Often the legal section of our checklist is returned without the requested information or incomplete. In some cases, it may be because the client didn’t understand the question or that it is not applicable. Many people want to know about the different types of power of attorney and health care directives (i.e. representation agreement) available, but have never really talked to anyone about it.
Perhaps the most important part of this exercise is that it enables our clients to open up about personal situations that have been bothering them. After working with clients for a couple of decades, there are very few situations that we have not found solutions for if clients want to talk about it.
When clients first open up accounts, they must provide a copy of a void cheque to ensure we have the correct details. In some cases, we have clients who have multiple bank accounts at different institutions. Many couples have joint accounts. Some clients choose to have individual accounts. Our elderly clients have, at times, had questions about setting children up as power of attorney on bank accounts and investment accounts or setting them up as joint owners. We try to both simplify our clients banking needs while at the same time ensuring they understand the pros and cons of each decision that they make.
Every investment account is linked to a bank account. It is possible to have different bank accounts linked to different investment accounts. That can get a bit confusing, especially as our clients are aging. We generally encourage closing unnecessary accounts and consolidating them into one Canadian chequing account. In this one account you can have all your deposits transferred in including CPP, OAS, RPP pensions, and withdrawals from your financial institution. Establishing a good relationship with one banking institution makes sense to have one point of contact. It makes cash-flow planning and taxation administration easier. Whenever our clients change their banking information they must let us know so we can update the applicable link to the investment account(s).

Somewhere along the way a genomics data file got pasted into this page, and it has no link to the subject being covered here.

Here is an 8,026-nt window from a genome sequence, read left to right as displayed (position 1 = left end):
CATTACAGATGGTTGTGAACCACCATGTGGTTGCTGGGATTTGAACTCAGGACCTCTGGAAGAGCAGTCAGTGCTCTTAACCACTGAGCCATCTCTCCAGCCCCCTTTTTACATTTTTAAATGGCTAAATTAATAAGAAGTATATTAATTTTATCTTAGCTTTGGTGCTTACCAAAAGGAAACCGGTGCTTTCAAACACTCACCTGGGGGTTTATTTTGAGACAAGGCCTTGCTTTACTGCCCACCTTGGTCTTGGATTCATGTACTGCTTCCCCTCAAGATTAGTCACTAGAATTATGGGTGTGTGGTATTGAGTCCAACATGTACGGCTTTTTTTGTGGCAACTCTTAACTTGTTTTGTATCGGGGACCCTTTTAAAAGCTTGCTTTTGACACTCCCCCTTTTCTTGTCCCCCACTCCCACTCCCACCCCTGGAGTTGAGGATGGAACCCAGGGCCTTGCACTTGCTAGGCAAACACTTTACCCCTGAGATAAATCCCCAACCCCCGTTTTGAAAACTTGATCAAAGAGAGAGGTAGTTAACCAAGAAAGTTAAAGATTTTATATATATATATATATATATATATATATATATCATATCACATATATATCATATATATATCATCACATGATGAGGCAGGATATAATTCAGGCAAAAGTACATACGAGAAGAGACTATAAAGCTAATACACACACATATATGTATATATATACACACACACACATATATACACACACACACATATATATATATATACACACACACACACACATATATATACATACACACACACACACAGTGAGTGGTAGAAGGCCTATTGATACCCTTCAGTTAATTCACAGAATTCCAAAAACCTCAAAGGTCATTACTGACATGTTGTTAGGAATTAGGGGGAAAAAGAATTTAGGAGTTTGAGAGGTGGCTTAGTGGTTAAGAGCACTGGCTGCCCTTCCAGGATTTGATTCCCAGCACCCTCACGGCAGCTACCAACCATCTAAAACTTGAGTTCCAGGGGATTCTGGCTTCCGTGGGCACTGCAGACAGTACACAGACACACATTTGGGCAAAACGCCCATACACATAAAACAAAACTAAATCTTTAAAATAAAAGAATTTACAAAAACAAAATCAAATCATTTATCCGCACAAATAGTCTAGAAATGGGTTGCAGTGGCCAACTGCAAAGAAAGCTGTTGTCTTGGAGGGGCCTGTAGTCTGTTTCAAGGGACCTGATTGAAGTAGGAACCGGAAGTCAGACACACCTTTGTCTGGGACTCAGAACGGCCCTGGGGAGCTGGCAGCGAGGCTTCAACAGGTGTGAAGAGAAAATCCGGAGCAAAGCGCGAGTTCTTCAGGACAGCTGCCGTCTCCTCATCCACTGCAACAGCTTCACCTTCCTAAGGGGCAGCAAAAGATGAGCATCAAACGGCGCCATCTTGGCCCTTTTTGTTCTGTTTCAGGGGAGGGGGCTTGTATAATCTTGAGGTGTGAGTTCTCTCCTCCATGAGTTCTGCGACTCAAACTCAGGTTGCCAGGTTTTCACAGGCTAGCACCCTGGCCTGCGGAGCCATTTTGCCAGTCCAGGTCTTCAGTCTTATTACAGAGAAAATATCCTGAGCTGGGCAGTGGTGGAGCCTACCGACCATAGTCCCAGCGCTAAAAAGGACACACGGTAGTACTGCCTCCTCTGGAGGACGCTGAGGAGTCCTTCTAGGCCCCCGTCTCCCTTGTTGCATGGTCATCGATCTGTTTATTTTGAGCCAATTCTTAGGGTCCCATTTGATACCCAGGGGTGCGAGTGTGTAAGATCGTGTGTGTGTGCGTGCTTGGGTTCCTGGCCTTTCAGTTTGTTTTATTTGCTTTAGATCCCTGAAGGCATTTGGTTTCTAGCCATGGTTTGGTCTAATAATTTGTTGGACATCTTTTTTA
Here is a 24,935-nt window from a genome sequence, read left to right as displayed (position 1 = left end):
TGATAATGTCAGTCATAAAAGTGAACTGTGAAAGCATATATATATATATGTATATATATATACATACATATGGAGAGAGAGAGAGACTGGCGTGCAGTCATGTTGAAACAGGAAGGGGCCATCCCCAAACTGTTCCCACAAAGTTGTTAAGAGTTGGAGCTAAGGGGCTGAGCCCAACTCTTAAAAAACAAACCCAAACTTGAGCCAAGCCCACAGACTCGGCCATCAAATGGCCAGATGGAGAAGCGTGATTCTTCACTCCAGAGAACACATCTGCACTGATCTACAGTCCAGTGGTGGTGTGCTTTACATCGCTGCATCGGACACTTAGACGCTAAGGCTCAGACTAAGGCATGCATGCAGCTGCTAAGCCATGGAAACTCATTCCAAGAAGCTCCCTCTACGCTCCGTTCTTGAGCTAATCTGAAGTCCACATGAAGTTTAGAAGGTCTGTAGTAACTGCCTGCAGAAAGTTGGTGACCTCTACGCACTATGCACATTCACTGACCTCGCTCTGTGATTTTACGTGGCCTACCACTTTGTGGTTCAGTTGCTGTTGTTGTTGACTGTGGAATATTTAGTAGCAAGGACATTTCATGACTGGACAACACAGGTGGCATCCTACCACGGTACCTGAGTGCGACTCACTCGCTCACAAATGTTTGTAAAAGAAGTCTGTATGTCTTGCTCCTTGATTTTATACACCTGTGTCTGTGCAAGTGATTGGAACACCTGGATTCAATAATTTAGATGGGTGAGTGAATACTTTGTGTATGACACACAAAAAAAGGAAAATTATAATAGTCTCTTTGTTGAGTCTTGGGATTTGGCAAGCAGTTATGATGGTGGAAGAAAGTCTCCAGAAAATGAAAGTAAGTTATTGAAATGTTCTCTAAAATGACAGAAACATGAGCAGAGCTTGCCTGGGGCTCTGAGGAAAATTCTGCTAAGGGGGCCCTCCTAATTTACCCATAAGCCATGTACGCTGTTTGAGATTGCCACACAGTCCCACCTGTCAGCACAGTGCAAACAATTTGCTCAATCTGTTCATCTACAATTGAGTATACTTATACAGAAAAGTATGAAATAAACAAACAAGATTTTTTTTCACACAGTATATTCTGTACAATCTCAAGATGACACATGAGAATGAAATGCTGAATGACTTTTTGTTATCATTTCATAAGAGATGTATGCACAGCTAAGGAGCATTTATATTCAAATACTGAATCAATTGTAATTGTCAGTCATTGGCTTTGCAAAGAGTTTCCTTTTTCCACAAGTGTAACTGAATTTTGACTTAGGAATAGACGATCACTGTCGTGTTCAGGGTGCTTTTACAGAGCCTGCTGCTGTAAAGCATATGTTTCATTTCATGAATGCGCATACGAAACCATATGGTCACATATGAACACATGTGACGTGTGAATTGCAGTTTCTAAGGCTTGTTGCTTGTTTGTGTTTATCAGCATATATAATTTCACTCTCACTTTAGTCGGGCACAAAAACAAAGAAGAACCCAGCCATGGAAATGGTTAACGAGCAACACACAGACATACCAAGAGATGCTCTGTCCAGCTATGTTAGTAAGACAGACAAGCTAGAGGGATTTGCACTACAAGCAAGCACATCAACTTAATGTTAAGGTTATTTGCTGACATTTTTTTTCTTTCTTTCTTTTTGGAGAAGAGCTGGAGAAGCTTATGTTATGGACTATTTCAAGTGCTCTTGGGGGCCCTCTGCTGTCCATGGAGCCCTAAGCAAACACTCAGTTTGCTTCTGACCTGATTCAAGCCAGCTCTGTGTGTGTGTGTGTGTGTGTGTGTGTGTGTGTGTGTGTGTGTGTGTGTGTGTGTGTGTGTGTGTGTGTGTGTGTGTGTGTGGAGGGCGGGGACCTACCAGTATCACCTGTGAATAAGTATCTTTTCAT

When clients come to the insurance section of the checklist, people often don’t have a clear understanding of what insurance coverage they have. Some may have had insurance they purchased years ago, but are fuzzy on all the details. Sometimes clients bring in policies that have lapsed, have been replaced, or converted. In other cases, they are fully in force. For existing in-force policies, we document all details, including why the insurance was initially put in place. We also obtain details of the cost of insurance and any periodic cash-flow needs to fund. In some cases, the insurance is fully paid up. In other situations, premiums are set to be paid monthly or annually normally. When we see monthly premium payments, we normally talk to the client about converting to annual as the cost of insurance is typically slightly lower. With annual payments we are also able to coordinate payments from a non-registered account to insurance companies on our client’s behalf. We ensure that cash flow is available to fund and we can make the payment direction, similarly to us making installment payments to CRA.
In some cases, our clients have no insurance and they do not need insurance. In other cases, our clients have young families, or have significant debt loads, partnership agreements, compliance with separation agreement clauses, etc. When there is an obvious need we will outline how risks can be managed in the scope of an overall financial plan.